Our Writing Day goal is to onboard contributors and improve the Museum API definition. Help us create more complex use case examples like discriminator, webhooks, oneOf, allOf, etc.

The Museum API was built specifically to teach OpenAPI concepts and to create a better developer experience. The more realistic and complex the Museum API is, the better it can demonstrate all that OpenAPI has to offer.

Write the Docs Documentation Salary Survey

Project Organizer Kay Smoljak, she/her. Afternoon only session.

The WTD Salary Survey has been running annually since 2019, with the goal of identifying appropriate salary ranges and providing a basis for pay negotiations. It has sparked discussions on other topics such as remote work, pay transparency, and job satisfaction.

The 2023 results - which will be announced before Writing Day - are drawn from the largest respondent pool yet, and for the first time include structured as well as freeform feedback on the survey itself.

Our Writing Day project centers on updating the survey site content and question text on GitHub. We’ll go over the:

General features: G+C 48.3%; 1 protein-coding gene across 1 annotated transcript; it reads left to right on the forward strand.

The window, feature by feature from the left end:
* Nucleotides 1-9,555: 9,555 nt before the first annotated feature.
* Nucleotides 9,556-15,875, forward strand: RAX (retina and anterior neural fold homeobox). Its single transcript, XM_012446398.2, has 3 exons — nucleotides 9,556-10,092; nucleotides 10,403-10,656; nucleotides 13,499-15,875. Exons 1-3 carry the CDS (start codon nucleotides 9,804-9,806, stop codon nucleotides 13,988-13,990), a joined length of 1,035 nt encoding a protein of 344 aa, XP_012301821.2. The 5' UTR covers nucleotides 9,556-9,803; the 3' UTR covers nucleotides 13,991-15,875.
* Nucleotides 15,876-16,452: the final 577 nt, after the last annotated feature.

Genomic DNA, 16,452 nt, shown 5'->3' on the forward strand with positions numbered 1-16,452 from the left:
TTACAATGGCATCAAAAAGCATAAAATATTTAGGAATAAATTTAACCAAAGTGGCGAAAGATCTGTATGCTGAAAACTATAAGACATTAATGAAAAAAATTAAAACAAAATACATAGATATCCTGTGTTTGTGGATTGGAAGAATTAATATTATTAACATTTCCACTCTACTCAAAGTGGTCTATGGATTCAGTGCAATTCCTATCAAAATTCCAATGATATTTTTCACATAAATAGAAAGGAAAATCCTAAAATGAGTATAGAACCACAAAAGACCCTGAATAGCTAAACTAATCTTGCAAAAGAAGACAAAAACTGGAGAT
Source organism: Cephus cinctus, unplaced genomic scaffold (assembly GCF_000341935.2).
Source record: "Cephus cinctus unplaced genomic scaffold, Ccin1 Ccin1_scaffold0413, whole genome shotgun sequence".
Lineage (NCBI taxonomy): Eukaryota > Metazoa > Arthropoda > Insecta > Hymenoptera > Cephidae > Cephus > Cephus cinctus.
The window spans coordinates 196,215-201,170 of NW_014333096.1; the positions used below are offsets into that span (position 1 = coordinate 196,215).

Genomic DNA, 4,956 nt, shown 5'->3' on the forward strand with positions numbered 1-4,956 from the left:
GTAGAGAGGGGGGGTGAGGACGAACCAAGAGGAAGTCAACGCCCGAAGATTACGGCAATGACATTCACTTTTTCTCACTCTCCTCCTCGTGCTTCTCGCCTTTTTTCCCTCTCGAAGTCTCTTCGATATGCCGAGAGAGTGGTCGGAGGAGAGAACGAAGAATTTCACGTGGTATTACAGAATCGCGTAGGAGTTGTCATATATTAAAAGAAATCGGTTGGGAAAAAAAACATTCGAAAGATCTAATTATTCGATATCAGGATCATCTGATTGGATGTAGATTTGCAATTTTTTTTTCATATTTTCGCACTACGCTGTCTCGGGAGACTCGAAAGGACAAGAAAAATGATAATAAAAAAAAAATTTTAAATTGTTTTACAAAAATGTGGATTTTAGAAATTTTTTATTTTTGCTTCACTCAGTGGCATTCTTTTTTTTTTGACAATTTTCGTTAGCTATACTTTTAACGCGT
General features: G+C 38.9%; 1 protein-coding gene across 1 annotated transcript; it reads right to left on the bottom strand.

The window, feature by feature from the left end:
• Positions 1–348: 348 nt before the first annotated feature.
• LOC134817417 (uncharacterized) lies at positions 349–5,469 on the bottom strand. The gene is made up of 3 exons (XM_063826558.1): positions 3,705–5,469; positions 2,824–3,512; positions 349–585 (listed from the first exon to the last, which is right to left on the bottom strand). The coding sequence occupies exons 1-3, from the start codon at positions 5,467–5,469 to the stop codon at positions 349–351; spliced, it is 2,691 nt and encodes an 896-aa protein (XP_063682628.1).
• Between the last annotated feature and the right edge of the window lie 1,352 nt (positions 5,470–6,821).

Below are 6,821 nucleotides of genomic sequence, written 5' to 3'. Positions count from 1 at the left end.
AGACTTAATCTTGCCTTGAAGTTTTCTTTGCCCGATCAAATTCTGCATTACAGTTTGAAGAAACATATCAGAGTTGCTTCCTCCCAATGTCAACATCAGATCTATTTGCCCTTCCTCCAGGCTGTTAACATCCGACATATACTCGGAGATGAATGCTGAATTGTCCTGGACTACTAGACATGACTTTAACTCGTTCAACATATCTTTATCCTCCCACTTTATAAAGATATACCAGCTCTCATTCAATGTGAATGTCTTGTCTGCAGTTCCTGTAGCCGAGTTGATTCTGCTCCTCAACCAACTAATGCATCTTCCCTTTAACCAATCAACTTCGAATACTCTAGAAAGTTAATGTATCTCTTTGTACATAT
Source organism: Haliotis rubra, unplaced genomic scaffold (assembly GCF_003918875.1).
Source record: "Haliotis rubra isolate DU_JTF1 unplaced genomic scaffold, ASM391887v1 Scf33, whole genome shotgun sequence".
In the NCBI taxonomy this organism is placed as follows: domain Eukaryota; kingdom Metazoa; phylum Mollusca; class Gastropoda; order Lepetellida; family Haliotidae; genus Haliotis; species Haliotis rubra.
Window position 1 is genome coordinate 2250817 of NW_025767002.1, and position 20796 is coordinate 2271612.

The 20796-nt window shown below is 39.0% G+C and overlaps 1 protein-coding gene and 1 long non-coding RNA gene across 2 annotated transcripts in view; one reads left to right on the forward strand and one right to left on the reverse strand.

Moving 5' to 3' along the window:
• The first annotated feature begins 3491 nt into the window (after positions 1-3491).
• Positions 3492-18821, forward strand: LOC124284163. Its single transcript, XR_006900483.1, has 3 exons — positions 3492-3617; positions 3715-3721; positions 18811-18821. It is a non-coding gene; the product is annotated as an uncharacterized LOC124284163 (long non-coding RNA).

• Constraints of the project.
  • Feedback we have received.
  • Areas we think are most in need of attention.

Our Writing Day goal is to improve the clarity, inclusivity, neutrality, and relevance of the questions, the instructions, and the general flow of the survey. The format, questions, and instructions have evolved each year, based on the submitted responses and feedback from the community, but it’s largely been a one-person effort.

We’re particularly interested in:

  • Better catering to contractors, freelancers and self-employed people.
  • Addressing potential privacy concerns.
  • Exploring ways to expand the respondent base.

This is where we need you the most! Everyone who works in documentation is a subject matter expert on this topic, and we want your ideas on how to make the survey better benefit the community as a whole.

Tabletop game rules writing workshop

Project Organizer Ryan Macklin, he/they. Afternoon only session.

Tabletop game rules are a neat and weird form of technical documentation!

If you’re working on writing tabletop game rules or are interested in learning about that, join me during the Writing Day afternoon session. You can bring your own work-in-progress rules documents, and I’ll have some work-in-progress rules as well.

The purpose for this Writing Day workship is to help:

  • Technical writers turning their craft toward game rules writing
  • Tabletop game writers understand that their skills are applicable to technical writing as a career

Note: This is not a game design or playtesting session, purely a session about helping one another with the difficult task of rules writing.

More projects coming, get excited!

Contact Us

Email us at portland@writethedocs.org with any questions.